The Ipswich area has lost three important works of art by an artist of international renown - John Hutton. Before I come to those, perhaps I should tell his story from the beginning.
John Hutton was a muralist and glass engraver born in Clyde on the South Island of New Zealand in 1906. He married fellow artist Helen (Nell) Blair in 1934 and they made England their permanent home in 1936. They lived for a while in an artists' commune at Assington Hall in Suffolk. John worked on several mural commissions until the war broke out in 1939.
During the war he joined a camouflage unit where he met and worked with the architect Basil Spence - a relationship which was to prove invaluable later on. In 1947 he designed his first large scale glass engravings -a series of four panels depicting the seasons for the restaurant area on the Cunard ship Caronia. By 1953 he had developed a unique method of engraving using a grinding wheel attached to a flexible drive.
At about the same time he had been commissioned to design a seventy feet high screen for Coventry Cathedral. The design stage took eight years and the engraving process a further two years. The screen consists of glass panels depicting 66 figures representing saints and angels. The work was not without its frustrations and dangers. After the screen had been assembled on site, Basil Spence said he felt that the opacity of the figures would obscure the view of Graham Sutherland's tapestry. He asked John if he could reduce the 'whiteness' of the engravings. John reluctantly agreed and with his two sons he climbed the scaffolding to carry out the polishing process which would satisfy the architect's demands. One day they climbed up to continue the work and found that the screen seemed further away. In fact the whole screen had sprung loose and had moved from the vertical by approximately fifteen inches. Needless to say the three men descended the scaffolding faster than they had climbed it. Steel cables were eventually attached and they remain in place to this day.
When designing the screen John had used an artist's model, Marigold Dodson, to pose for many of the figures. His first marriage ended during this period and he eventually married Marigold in 1963. He still did work with his former wife subsequently on joint art projects.
John Hutton had worked on other commissions concurrent with the cathedral screen project. Two of the commissions were located in the Ipswich area. In 1956 he produced a sgraffito image showing the four elements - earth, air, fire and water - commissioned by Birkin Haward. It was located in the stairwell of the main building of Fison's Levington Research Station. This was the first and only time he used the sgraffito technique. The final work was achieved by first applying a layer of coloured plaster. This layer was allowed to set and a second layer of a different colour spread over the first. John then scraped away the still wet top layer producing an image of the figures. He had to work fast before the plaster set, which he said was very nerve-racking. Unfortunately this artwork was destroyed in the 1980s despite the ministrations of a number of ex-Fison's employees.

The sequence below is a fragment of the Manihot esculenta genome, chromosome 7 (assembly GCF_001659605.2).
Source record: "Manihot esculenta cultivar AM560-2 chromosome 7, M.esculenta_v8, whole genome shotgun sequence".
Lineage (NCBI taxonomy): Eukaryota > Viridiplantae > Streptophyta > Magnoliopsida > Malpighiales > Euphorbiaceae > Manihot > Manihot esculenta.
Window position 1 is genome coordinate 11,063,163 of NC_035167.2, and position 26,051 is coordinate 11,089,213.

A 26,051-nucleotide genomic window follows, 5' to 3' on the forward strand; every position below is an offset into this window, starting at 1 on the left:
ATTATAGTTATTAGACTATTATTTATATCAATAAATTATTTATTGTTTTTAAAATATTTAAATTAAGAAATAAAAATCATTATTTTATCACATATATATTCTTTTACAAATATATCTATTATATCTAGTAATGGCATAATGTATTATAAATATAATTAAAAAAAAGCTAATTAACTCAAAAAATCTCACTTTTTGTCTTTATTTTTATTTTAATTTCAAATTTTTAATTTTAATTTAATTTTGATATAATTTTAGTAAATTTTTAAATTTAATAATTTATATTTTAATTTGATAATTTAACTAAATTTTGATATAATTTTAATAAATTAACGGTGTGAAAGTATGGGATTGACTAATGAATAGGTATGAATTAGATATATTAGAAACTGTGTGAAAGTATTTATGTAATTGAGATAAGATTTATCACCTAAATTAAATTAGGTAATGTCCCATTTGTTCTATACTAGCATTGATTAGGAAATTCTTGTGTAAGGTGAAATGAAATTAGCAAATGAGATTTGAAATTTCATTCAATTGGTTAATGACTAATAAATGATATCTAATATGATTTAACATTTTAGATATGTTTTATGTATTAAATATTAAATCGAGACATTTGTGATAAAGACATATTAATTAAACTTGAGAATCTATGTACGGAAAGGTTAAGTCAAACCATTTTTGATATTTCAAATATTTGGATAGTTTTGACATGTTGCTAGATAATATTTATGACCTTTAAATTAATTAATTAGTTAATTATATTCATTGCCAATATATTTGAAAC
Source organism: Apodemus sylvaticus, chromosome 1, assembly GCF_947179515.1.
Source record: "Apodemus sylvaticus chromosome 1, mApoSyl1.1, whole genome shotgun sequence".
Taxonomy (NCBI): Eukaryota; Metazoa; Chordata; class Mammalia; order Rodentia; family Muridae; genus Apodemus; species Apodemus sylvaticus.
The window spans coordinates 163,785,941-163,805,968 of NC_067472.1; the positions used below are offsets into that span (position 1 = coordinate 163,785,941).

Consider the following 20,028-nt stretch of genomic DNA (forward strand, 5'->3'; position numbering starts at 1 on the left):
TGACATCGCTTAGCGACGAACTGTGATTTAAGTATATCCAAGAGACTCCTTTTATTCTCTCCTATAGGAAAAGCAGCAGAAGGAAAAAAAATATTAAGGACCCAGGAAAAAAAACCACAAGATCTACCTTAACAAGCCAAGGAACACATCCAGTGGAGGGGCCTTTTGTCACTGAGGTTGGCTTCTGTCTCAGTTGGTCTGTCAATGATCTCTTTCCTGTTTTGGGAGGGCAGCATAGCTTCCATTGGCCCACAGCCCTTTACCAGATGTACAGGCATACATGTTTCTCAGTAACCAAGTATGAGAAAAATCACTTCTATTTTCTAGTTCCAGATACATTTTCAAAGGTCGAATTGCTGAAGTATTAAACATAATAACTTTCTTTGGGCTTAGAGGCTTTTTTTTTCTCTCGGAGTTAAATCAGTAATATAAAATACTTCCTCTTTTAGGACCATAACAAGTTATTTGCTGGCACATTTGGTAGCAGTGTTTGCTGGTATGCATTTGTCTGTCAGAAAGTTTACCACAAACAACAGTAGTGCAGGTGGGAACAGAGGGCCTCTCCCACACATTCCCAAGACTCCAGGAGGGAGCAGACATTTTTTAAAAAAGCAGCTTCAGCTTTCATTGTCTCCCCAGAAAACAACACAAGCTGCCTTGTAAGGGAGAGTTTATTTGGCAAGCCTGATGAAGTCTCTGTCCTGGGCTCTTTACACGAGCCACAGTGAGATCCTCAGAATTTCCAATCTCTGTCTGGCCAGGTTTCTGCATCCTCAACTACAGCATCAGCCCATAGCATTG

In 1961 he was asked again by the architect Birkin Haward to produce three engraved glass panels for the Foyer of Fison House in Princes Street, Ipswich. They represented the Roman goddesses of flowers, fruit and agriculture - Flora, Pomona and Ceres respectively. Unfortunately, after Fisons had moved out of the building, the panels were removed by an over-zealous builder who destroyed the Ceres panel in the process and managed to break the Pomona panel in half. The remaining panels were placed in a basement storage area with the broken furniture and dead computers. Berkeley Business Centres now own the site and thanks to Hazel Warrington and Rupal Patel who work for them they contacted me and we were able to have them moved to a safer room of their own where I photographed them.
I contacted Colchester and Ipswich Museums, who had shown some interest, but they had no way of displaying the panels and eventually I contacted Marigold Hutton for help. She bought the panels from Berkeley Business Centres and found a glass conservator, Kenneth Watt, in Chichester who has agreed to restore them. Marigold has also given me Hutton's original chalk drawings on black paper which he used as a basis for the Fison House engravings. The drawings are very fragile and they were therefore boxed up and sent to Chichester with the panels. Eventually Marigold intends to display the panels in Clifton Hampden near Abingdon where Hutton worked in his final years and where she still lives.
The third work was a ceramic produced in collaboration with his ex-wife Nell together with Jan and Zoe Elliston. This was commissioned by the former Eastern Electricity Board for their Russell Road headquarters in Ipswich in 1966. This too is believed lost.
John Hutton lived and worked on until 1979 when he finally succumbed to cancer. His ashes were appropriately buried beneath a stone at the foot of his finest work - the screen at Coventry Cathedral.
I feel some sadness that this artist with the unique ability to design and engrave glass on a huge scale in the UK, Canada, New Zealand, etc., is not represented in and around our town which once housed three of his works. After all, the panels he cut and the sgraffito he accomplished symbolised the work and products of an old local firm which had premises in Ipswich and Bramford for 150 years. The artwork and the original Fisons Company are now but a memory in the town. But if you are ever in Southwold you can see a window engraved by Hutton. It is located in the north wall of the church of St Edmund. It depicts the figure of St Edmund at the moment of his death and martyrdom.